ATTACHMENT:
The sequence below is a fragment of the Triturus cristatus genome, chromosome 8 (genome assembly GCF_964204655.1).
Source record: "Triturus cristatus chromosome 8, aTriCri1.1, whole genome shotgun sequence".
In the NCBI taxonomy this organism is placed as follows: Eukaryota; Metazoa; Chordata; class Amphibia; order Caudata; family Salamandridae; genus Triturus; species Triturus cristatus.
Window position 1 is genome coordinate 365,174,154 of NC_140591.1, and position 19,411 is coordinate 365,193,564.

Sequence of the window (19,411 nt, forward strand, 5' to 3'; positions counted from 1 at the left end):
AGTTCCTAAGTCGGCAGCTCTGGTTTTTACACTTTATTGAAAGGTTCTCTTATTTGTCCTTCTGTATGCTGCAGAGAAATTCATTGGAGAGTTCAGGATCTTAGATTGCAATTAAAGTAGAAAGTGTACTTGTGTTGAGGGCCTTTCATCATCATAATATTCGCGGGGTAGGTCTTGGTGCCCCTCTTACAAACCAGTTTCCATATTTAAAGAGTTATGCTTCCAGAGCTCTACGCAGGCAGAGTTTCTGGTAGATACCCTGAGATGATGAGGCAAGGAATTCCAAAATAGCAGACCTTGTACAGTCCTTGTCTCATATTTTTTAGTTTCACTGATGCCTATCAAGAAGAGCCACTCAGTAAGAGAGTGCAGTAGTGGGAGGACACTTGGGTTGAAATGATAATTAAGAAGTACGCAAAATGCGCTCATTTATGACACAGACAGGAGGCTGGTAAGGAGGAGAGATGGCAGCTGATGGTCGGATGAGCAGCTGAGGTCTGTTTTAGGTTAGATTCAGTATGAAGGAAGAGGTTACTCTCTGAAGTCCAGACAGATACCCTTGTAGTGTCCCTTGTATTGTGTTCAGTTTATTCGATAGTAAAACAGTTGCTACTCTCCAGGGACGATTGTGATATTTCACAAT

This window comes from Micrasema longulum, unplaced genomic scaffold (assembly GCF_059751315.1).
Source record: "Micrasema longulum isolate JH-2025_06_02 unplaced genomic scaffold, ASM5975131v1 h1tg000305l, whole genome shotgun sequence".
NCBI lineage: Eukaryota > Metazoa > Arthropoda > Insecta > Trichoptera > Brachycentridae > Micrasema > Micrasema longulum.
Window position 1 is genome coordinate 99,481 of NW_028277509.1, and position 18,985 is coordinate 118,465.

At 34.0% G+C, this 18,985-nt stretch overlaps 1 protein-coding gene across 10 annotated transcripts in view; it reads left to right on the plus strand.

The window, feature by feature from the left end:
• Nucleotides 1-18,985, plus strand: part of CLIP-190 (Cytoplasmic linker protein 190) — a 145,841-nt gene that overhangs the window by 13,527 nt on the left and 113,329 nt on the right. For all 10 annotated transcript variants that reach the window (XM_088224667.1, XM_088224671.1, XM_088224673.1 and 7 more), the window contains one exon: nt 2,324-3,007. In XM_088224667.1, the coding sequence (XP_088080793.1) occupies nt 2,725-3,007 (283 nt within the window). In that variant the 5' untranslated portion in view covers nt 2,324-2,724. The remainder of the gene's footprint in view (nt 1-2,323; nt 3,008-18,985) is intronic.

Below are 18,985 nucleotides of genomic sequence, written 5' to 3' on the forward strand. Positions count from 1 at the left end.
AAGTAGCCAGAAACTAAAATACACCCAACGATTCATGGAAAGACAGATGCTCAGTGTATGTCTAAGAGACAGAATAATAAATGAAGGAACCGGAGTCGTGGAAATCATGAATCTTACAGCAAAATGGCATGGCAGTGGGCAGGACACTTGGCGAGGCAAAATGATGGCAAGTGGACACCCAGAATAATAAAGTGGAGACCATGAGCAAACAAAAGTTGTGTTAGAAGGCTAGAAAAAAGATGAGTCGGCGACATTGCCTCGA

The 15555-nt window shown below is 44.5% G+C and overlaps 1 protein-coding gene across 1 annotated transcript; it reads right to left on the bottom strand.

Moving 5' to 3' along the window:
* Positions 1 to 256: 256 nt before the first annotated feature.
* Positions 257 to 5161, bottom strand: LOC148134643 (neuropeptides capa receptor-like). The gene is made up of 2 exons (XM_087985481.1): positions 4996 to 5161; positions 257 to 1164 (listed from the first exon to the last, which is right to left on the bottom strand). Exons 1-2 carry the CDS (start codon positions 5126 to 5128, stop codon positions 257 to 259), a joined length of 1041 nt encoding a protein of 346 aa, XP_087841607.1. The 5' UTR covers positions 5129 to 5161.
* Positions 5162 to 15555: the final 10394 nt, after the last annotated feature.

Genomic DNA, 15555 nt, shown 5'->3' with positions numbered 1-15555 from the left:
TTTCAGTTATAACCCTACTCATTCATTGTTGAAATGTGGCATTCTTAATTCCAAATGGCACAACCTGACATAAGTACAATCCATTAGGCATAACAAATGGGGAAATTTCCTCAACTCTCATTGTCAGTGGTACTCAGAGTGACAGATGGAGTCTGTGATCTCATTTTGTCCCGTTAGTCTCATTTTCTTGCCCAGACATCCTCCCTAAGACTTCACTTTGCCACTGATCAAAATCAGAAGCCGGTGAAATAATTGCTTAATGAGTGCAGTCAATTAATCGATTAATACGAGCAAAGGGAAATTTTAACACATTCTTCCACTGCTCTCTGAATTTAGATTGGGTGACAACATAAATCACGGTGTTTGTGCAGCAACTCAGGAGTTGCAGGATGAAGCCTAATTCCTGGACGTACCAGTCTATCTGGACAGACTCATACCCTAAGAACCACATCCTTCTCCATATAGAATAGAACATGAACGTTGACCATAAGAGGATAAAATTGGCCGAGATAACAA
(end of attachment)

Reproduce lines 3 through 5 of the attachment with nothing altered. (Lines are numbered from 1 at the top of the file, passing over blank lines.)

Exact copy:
In the NCBI taxonomy this organism is placed as follows: Eukaryota; Metazoa; Chordata; class Amphibia; order Caudata; family Salamandridae; genus Triturus; species Triturus cristatus.
Window position 1 is genome coordinate 365,174,154 of NC_140591.1, and position 19,411 is coordinate 365,193,564.

Sequence of the window (19,411 nt, forward strand, 5' to 3'; positions counted from 1 at the left end):